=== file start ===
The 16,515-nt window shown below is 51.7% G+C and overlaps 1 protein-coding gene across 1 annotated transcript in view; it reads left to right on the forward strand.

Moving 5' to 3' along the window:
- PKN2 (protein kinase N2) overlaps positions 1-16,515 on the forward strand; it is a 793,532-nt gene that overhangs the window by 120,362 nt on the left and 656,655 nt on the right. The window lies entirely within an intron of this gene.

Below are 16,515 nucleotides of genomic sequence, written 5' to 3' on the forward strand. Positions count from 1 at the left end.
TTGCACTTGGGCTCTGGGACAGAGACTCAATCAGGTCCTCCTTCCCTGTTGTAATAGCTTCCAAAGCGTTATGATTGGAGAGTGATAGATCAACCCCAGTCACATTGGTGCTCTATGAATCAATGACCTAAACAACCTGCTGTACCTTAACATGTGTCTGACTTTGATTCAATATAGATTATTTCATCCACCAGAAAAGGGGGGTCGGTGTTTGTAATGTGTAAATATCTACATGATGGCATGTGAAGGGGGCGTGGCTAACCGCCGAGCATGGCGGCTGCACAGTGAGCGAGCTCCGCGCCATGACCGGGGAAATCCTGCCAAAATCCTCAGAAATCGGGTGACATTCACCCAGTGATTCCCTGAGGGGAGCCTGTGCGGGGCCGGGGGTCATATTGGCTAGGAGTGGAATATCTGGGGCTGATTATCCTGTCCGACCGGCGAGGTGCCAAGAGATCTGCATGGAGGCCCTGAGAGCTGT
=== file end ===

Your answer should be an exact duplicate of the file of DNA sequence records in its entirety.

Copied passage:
The 16,515-nt window shown below is 51.7% G+C and overlaps 1 protein-coding gene across 1 annotated transcript in view; it reads left to right on the forward strand.

Moving 5' to 3' along the window:
- PKN2 (protein kinase N2) overlaps positions 1-16,515 on the forward strand; it is a 793,532-nt gene that overhangs the window by 120,362 nt on the left and 656,655 nt on the right. The window lies entirely within an intron of this gene.

Below are 16,515 nucleotides of genomic sequence, written 5' to 3' on the forward strand. Positions count from 1 at the left end.
TTGCACTTGGGCTCTGGGACAGAGACTCAATCAGGTCCTCCTTCCCTGTTGTAATAGCTTCCAAAGCGTTATGATTGGAGAGTGATAGATCAACCCCAGTCACATTGGTGCTCTATGAATCAATGACCTAAACAACCTGCTGTACCTTAACATGTGTCTGACTTTGATTCAATATAGATTATTTCATCCACCAGAAAAGGGGGGTCGGTGTTTGTAATGTGTAAATATCTACATGATGGCATGTGAAGGGGGCGTGGCTAACCGCCGAGCATGGCGGCTGCACAGTGAGCGAGCTCCGCGCCATGACCGGGGAAATCCTGCCAAAATCCTCAGAAATCGGGTGACATTCACCCAGTGATTCCCTGAGGGGAGCCTGTGCGGGGCCGGGGGTCATATTGGCTAGGAGTGGAATATCTGGGGCTGATTATCCTGTCCGACCGGCGAGGTGCCAAGAGATCTGCATGGAGGCCCTGAGAGCTGT